Medical Tourism in India – Visa norms need to be streamlined

Medical Tourism in India – Visa norms need to be streamlined

by admin, March 21, 2016

With increasing healthcare costs in the developed countries, India stands a fair chance of being one of the most favoured Medical Tourism destinations of the world. India stands to gain in this regard as cost is a major driver for most of the medical tourists across the globe. With a growing number of world class hospitals, equipped with latest machines, and manned by highly qualified doctors, India’s medical tourism industry looks forward to increase in size from $3 billion at present to around $8 billion by 2020.
Although the medical tourism industry in India is evolving with active participation of all the key segments of this fast growing sector, some pro active steps need to be taken by the Government to accelerate and scale up growth of this major revenue earner of the country.
Streamlining Visa norms is an area which needs immediate attention from the Indian government. Presently, those coming to India for medical treatments have to apply for M-visa or medical visa, which is issued subject to some conditions. The attendants and family members have to apply for MX-visa. Also patients coming from SAARC countries can apply for fast track medical visa, with a few additional requirements to be fulfilled by those coming from Bangladesh and Pakistan.
Special medical visas help in keeping track of the visiting patient as well as the procedure he/she has undergone, thus minimizing chances of any illegal organ transplant or any other related issue.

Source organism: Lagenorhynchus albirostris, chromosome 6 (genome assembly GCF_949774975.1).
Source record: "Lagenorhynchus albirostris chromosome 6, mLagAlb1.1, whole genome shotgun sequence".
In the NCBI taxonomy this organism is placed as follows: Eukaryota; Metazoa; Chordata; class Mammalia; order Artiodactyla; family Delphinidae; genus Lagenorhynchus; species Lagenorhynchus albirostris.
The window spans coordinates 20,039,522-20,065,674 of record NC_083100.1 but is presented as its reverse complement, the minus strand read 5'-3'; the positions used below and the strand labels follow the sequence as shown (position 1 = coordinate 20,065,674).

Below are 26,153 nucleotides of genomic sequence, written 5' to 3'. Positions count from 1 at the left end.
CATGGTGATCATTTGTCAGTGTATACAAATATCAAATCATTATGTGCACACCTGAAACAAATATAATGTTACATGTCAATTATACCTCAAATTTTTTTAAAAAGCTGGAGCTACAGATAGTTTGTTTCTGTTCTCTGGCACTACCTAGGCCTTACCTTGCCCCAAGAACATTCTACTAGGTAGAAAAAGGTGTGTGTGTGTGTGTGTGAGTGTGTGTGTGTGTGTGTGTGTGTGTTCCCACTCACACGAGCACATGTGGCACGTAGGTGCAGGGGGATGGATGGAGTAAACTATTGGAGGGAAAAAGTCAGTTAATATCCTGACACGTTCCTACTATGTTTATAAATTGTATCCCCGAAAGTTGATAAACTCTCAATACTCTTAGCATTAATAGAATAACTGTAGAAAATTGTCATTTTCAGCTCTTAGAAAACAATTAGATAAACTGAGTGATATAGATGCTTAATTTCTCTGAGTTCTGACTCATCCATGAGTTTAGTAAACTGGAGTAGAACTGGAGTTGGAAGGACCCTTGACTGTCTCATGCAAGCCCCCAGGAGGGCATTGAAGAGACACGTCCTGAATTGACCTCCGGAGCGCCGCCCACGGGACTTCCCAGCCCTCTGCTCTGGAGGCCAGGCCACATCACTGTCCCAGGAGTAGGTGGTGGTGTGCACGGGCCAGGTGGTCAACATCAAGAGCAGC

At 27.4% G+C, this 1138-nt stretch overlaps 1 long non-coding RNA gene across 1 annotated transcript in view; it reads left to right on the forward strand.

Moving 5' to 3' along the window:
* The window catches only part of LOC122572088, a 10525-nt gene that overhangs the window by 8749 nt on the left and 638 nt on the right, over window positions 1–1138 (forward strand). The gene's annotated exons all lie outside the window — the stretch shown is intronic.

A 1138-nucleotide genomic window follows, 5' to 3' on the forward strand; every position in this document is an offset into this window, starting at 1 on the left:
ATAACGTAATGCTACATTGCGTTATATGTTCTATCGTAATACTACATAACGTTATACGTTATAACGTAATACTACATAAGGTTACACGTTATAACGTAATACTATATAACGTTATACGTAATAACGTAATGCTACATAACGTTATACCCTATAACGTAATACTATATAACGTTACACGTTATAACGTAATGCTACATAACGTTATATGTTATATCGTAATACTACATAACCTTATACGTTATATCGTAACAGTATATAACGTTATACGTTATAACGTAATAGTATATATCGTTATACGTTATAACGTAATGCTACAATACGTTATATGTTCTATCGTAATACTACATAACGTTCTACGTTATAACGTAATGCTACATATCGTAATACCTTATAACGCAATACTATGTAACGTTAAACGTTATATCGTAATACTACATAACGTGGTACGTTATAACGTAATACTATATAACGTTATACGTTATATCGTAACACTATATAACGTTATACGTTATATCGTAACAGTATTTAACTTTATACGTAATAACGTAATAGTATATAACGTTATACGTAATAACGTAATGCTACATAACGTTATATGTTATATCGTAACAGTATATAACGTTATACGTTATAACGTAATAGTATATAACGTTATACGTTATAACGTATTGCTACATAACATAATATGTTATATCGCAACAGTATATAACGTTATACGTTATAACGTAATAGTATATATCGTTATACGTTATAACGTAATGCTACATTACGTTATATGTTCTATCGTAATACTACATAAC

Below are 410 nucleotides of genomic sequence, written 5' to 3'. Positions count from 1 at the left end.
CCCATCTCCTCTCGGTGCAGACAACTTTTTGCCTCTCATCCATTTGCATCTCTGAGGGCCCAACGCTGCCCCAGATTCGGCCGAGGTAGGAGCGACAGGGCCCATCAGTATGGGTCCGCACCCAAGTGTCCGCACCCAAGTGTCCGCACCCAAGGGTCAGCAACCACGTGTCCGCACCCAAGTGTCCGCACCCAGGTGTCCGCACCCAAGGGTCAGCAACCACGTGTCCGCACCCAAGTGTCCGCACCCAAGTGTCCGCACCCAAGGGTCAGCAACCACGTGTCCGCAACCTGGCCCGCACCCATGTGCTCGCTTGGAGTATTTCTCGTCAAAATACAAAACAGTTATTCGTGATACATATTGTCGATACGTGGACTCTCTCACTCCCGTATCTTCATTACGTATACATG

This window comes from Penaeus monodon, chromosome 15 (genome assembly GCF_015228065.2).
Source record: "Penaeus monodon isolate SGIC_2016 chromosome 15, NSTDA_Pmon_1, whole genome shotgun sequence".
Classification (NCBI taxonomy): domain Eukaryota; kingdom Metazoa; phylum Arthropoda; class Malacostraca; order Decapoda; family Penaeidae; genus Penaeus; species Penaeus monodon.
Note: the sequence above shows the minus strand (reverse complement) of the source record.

But the procedure of obtaining medical visa has its own set of problems too. Besides higher expenses, the waiting period of getting medical visa is long due to additional procedures involved, and the physical presence of patients is required at embassies, as well as there are restrictions on multiple-entry medical visas. These as well as many other complications often compel medical tourists to come on tourist visas. But patients coming to India for medical purposes on a tourist visa often do not have prior appointments resulting in delays as well as face problems in transfer of payments.
Also all medical tourists coming to India do not necessarily come for surgery or treatment of diseases. A vast majority visit India for rejuvenation in its traditional centers based on ancient medicinal sciences, of which 99 medical, 28 AYUSH as well as 16 wellness and rejuvenation centers have been given accreditation by NABH. Besides financial growth, increase of visitors in this segment will popularize the Indian medical system around the world.
Hence, to avoid all of these technical glitches as well as to capture complete data of medical tourists, the Government of India should work pro actively to come up with new norms of granting medical visa like it grants e-tourist visa. This will definitely help the visiting patients as well as their families, besides realizing the full potential of India in becoming a medical tourism hub of the world.

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